US judge continues to bar New York Indian cigarette tax

By Carolyn Thompson
Buffalo, New York (AP) September 2010

A federal judge during early September extended his order blocking the state from taxing two Indian nations’ cigarette sales to non-Indian customers while legal challenges to the state’s plans continued to mount.

U.S. District Judge Richard Arcara scheduled a hearing for Sept. 14 on a lawsuit by the Seneca and Cayuga nations which seeks to prevent the state from imposing its $4.35-per-pack sales tax on cigarettes destined for reservation smokeshops. In the meantime, the judge extended a temporary order issued last week barring collections at least through next week’s hearing. The order had been set to expire Sept. 13.

The Oneida Indian Nation of central New York also began its own federal challenge of the state tax law, filing a case in New York’s northern judicial district, where the St. Regis Mohawk tribe also has a lawsuit pending.

State tax officials had planned to tax reservation sales to non-Native customers beginning Sept. 1 as a way to bring in $110 million in revenue this fiscal year and $200 million a year after that.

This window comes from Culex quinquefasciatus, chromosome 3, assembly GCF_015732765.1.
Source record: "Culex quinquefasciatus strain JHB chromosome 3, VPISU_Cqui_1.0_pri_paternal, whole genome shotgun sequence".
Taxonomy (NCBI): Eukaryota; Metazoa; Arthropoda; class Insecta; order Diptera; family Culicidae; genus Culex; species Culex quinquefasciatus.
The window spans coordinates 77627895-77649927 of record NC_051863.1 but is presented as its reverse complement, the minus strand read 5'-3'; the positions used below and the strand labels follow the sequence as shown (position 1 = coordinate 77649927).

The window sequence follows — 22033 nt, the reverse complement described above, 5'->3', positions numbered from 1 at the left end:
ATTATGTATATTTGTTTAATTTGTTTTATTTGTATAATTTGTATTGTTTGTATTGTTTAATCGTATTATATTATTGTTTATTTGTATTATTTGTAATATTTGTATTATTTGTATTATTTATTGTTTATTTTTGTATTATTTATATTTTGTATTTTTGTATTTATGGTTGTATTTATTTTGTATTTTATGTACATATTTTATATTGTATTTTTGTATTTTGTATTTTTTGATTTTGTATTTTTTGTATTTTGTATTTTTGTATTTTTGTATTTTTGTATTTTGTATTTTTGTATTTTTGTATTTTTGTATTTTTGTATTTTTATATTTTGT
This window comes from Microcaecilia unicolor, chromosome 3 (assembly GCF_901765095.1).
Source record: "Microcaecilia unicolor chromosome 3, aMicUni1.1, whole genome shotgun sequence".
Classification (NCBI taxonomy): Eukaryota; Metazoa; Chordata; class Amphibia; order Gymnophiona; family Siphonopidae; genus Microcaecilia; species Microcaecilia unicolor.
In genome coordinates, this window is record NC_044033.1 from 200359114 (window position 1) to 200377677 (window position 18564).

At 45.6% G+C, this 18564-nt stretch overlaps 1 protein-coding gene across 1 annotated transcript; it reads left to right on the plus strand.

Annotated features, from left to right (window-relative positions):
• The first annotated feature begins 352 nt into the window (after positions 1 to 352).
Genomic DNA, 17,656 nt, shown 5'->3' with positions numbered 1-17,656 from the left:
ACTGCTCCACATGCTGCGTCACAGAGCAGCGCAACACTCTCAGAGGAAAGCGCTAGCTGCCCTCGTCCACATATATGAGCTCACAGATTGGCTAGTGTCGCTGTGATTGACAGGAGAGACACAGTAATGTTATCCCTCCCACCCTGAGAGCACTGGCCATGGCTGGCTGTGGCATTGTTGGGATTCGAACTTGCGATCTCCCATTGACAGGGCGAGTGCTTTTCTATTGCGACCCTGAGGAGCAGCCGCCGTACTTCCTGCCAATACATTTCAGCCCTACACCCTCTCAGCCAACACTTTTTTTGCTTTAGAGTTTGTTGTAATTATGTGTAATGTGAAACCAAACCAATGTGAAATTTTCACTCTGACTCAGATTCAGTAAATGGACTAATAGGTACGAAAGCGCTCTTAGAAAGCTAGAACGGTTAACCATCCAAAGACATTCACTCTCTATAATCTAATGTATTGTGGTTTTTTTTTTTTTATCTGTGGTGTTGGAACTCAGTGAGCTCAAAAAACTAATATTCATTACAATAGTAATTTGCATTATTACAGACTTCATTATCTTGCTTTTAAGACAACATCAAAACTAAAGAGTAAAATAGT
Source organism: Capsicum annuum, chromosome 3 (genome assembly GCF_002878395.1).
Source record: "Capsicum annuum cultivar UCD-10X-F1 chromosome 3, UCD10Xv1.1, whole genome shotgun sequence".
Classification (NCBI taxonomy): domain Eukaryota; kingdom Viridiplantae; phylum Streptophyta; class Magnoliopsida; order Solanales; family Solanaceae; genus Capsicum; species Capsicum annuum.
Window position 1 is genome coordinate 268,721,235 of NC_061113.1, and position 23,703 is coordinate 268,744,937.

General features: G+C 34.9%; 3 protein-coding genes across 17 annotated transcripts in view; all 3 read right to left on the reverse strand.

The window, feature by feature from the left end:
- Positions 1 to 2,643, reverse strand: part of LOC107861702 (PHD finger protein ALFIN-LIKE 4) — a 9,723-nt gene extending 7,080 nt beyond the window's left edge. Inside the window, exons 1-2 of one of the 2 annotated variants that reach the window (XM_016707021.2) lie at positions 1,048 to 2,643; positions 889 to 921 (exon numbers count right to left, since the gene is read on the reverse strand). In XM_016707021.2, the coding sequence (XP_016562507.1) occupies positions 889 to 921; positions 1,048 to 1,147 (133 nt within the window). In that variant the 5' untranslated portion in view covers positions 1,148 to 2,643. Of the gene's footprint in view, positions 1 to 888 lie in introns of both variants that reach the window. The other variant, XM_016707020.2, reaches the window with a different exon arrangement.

Indian nations oppose the plan as an attack on tribal sovereignty and treaty rights.

The state’s last attempts to tax reservation sales, in 1997, led protesters to set fires that stopped traffic on the New York State Thruway where it runs through the Senecas’ Cattaraugus territory.

The current efforts seek to keep tax officials off the reservations by having cigarette wholesalers prepay the sales taxes before supplying Native American stores. Wholesalers would pass along the charge to tribal retailers, who in turn would have to raise their prices and lose their competitive edge over off-reservation convenience stores.

Although Arcara’s order covers only the two western New York tribes, a separate order by a state judge continues to bar the tax for all nine New York tribes in the tax-free cigarette business. A five-judge appellate panel in Rochester is scheduled to take up that case Thursday.

The state case was brought by a Seneca retailer and a non-Indian cigarette wholesaler. The wholesaler said he would lose business if forced to collect the tax on cigarettes he supplies to reservation stores.




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